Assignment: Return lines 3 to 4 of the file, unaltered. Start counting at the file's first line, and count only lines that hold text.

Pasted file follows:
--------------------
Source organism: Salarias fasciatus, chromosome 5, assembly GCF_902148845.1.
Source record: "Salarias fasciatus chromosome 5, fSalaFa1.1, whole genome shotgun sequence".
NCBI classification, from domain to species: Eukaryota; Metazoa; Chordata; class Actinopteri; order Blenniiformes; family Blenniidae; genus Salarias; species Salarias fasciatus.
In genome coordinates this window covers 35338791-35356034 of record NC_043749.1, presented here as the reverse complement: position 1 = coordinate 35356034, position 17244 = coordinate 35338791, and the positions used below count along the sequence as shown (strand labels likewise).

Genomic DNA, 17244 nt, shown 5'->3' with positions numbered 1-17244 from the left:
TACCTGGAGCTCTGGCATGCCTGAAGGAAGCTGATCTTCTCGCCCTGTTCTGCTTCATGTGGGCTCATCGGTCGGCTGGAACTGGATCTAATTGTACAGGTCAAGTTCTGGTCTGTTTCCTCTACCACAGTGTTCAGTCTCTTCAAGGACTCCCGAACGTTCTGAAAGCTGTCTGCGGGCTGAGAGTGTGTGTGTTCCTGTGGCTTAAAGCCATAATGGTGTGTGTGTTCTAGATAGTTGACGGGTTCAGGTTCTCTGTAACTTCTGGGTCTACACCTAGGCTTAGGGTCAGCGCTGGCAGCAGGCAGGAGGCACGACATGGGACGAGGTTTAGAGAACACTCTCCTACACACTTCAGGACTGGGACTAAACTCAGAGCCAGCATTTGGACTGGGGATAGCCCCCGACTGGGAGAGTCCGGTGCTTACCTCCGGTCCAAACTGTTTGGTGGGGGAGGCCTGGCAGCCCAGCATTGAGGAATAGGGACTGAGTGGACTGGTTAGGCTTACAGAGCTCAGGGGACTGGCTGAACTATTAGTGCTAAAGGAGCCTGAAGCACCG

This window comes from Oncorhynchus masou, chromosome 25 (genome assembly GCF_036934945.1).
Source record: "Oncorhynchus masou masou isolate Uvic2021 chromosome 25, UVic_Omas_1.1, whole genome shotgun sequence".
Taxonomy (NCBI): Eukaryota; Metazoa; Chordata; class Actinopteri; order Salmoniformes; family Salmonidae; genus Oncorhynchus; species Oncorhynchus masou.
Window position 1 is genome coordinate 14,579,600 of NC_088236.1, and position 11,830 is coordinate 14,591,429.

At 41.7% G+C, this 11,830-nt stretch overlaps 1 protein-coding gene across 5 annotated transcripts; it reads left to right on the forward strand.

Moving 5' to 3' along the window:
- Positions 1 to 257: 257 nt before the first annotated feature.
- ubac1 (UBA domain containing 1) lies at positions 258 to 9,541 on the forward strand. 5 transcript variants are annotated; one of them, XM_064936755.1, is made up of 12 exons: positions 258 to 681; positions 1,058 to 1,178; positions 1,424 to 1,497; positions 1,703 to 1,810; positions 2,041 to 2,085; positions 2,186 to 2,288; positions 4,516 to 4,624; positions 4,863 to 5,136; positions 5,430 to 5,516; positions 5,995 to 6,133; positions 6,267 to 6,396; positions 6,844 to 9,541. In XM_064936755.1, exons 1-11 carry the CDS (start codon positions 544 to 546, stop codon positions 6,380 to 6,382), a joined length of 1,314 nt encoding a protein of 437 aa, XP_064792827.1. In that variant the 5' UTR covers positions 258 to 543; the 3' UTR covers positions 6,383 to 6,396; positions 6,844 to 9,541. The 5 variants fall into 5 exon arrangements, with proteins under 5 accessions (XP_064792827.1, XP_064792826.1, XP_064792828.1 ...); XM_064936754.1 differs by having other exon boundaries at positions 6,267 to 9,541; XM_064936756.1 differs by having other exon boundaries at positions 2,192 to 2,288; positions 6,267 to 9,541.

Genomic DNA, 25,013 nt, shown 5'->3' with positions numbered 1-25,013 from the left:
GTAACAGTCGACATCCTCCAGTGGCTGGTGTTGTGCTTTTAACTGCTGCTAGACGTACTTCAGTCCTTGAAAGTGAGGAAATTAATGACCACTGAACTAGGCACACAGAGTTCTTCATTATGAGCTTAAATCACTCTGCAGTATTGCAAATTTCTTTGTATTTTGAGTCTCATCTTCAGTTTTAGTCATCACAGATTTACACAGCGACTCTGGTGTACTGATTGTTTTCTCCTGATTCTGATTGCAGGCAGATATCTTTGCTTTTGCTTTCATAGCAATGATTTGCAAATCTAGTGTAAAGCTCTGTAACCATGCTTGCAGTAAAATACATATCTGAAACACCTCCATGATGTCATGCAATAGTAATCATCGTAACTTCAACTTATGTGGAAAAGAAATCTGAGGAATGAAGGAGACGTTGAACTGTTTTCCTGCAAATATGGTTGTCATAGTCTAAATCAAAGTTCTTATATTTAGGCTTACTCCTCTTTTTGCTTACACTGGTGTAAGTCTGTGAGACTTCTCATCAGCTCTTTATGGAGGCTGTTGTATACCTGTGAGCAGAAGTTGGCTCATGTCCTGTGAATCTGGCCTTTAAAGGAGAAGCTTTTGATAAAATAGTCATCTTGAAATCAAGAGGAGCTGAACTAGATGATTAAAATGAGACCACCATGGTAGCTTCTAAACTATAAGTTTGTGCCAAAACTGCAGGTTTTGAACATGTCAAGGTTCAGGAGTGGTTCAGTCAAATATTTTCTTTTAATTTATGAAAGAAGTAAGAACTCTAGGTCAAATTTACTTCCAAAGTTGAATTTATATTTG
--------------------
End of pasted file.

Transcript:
NCBI classification, from domain to species: Eukaryota; Metazoa; Chordata; class Actinopteri; order Blenniiformes; family Blenniidae; genus Salarias; species Salarias fasciatus.
In genome coordinates this window covers 35338791-35356034 of record NC_043749.1, presented here as the reverse complement: position 1 = coordinate 35356034, position 17244 = coordinate 35338791, and the positions used below count along the sequence as shown (strand labels likewise).